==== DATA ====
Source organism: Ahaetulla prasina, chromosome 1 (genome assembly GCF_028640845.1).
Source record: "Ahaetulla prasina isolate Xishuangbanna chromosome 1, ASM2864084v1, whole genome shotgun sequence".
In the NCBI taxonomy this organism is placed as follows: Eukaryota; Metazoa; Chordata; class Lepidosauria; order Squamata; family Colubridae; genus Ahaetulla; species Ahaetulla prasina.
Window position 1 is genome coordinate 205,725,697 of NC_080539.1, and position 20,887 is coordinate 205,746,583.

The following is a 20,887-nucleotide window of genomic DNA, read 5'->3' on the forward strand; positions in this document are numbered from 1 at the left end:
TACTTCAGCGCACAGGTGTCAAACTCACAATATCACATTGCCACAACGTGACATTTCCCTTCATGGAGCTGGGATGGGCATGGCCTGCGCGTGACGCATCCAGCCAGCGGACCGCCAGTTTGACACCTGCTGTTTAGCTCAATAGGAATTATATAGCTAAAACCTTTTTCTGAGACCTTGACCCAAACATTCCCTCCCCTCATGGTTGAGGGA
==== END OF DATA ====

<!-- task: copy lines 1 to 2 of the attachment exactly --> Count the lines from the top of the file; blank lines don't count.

Source organism: Ahaetulla prasina, chromosome 1 (genome assembly GCF_028640845.1).
Source record: "Ahaetulla prasina isolate Xishuangbanna chromosome 1, ASM2864084v1, whole genome shotgun sequence".